Pill testing at music festivals: a cause for a complex debate

CONFLICTING: The issue of pill testing has presented some varied responses among key figures in the Central West.
CONFLICTING: The issue of pill testing has presented some varied responses among key figures in the Central West.

The death of a 22-year-old at a music festival on NSW’s Central Coast has reopened the debate as to whether pill testing should be trialed at festivals.

Pill testing involves examining the ingredients of common festival drugs for any life-threatening substances.

While the Central West isn’t exactly a hotbed for music festivals where drug use is prevalent, there has been some strong responses on the issue of pill testing.

Lifeline Central West centre supervisor Jodie Williams said there is plenty of evidence to suggest that pill testing saves lives.

“They’ve been doing it in Europe for over 10 years, and the evidence overwhelmingly proves that people choose not to take a drug if they find the contents do not match what they’ve bought,” Ms Williams said.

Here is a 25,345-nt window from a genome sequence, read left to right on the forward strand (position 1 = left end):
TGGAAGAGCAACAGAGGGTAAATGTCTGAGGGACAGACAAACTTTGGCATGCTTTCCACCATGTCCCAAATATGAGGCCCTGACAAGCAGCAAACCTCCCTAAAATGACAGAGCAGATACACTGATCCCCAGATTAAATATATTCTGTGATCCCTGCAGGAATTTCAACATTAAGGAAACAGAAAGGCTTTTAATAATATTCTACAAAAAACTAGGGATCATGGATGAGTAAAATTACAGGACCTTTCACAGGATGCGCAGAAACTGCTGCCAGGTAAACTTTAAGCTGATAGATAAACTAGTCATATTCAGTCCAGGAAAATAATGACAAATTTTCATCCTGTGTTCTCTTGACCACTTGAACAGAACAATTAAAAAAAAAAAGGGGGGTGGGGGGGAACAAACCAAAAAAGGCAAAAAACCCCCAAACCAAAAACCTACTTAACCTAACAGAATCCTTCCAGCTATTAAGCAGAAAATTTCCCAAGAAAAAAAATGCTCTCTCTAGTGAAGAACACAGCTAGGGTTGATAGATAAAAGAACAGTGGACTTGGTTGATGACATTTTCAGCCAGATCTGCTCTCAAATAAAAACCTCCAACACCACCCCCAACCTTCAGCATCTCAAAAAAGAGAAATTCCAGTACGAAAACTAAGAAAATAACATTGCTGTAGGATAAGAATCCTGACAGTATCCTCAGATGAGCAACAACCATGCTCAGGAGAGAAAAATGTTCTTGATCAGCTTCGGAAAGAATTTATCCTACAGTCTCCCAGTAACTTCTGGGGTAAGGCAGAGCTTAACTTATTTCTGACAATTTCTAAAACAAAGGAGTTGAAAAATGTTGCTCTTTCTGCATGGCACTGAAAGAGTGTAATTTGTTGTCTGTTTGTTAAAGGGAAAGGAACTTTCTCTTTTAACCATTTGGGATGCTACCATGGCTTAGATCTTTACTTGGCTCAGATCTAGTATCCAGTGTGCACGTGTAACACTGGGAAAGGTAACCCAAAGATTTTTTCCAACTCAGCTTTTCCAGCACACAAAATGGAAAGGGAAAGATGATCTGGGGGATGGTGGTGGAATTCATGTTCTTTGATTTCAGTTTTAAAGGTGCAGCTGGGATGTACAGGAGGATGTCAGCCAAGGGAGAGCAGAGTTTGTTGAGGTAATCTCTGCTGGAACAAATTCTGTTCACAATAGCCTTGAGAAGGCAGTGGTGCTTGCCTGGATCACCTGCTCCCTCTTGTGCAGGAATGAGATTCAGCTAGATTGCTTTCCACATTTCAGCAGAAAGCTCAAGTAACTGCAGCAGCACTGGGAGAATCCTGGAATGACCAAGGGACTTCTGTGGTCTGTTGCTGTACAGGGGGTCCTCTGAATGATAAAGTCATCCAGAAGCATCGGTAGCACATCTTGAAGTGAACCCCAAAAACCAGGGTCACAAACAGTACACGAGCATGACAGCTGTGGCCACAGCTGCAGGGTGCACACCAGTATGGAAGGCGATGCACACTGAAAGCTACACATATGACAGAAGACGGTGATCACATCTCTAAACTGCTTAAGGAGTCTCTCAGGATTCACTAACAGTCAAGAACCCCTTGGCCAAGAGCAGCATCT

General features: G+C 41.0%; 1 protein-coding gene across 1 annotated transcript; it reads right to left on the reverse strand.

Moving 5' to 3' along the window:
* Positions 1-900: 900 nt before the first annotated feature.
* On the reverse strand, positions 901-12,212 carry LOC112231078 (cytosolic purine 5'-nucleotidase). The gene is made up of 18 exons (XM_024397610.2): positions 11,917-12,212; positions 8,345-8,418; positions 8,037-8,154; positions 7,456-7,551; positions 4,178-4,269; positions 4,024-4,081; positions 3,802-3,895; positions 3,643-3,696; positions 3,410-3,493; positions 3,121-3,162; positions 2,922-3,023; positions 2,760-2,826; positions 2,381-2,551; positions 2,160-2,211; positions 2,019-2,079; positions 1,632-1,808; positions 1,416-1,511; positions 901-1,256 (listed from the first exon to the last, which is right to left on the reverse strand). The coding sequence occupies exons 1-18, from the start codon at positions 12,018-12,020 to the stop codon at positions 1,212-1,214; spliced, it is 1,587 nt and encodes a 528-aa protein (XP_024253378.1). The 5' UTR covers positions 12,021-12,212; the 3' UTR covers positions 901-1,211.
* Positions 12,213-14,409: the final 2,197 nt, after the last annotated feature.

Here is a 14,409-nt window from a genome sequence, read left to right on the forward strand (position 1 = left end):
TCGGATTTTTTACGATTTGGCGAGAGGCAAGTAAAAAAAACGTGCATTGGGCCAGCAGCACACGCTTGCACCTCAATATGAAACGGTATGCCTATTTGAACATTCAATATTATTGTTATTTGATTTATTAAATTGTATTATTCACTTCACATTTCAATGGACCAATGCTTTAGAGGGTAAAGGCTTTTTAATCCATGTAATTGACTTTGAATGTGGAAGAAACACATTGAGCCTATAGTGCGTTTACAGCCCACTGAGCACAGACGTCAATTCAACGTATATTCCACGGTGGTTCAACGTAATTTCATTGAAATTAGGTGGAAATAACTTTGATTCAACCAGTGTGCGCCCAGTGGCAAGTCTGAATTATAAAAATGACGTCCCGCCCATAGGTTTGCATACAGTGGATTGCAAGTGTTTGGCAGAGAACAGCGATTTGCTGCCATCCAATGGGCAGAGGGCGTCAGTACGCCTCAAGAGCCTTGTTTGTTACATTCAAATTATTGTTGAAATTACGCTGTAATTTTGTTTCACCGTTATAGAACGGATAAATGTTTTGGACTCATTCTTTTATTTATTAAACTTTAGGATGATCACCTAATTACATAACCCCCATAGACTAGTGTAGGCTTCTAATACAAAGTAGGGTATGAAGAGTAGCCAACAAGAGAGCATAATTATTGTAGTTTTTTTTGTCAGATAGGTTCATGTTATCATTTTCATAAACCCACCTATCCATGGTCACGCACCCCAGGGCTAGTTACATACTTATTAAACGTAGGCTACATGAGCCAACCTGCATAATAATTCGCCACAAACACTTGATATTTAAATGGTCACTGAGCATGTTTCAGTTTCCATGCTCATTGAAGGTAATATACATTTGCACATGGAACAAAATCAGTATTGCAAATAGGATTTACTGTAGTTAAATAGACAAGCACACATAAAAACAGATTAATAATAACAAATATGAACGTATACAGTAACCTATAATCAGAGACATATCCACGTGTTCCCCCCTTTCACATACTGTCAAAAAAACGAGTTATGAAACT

Ms Williams, who is also a drug and alcohol councilor at Orange’s Lyndon Withdrawal Unit, is passionate about programs that minimise the harm of illicit drugs.

"Many people assume that those who take drugs at festivals are habitual users,” she said.

“It’s not just regular drug users taking these substances, it’s our kids, our adolescents, people you wouldn’t assume are the kind to take drugs.”

Ms Williams’ statements are supported by State Country Labor candidate for Bathurst Beau Riley, who said   that any life-saving measures for drug use shouldn’t be ruled out.

“We need to start thinking a bit more holistically about this process,” Mr Riley said.

“It’s illegal to have illicit drugs in the first place, but if it is going to happen, we should consider any options that could potentially save lives.”

Conversely, State Member for Bathurst Paul Toole said that pill testing wouldn’t answer the question of how drugs affect different people.

“You can test a pill to see what’s inside, but you can’t tell how it’s going to affect a certain individual,” Mr Toole said.

“This is a very complex matter, but personally I don’t think drugs should be allowed at these festivals.”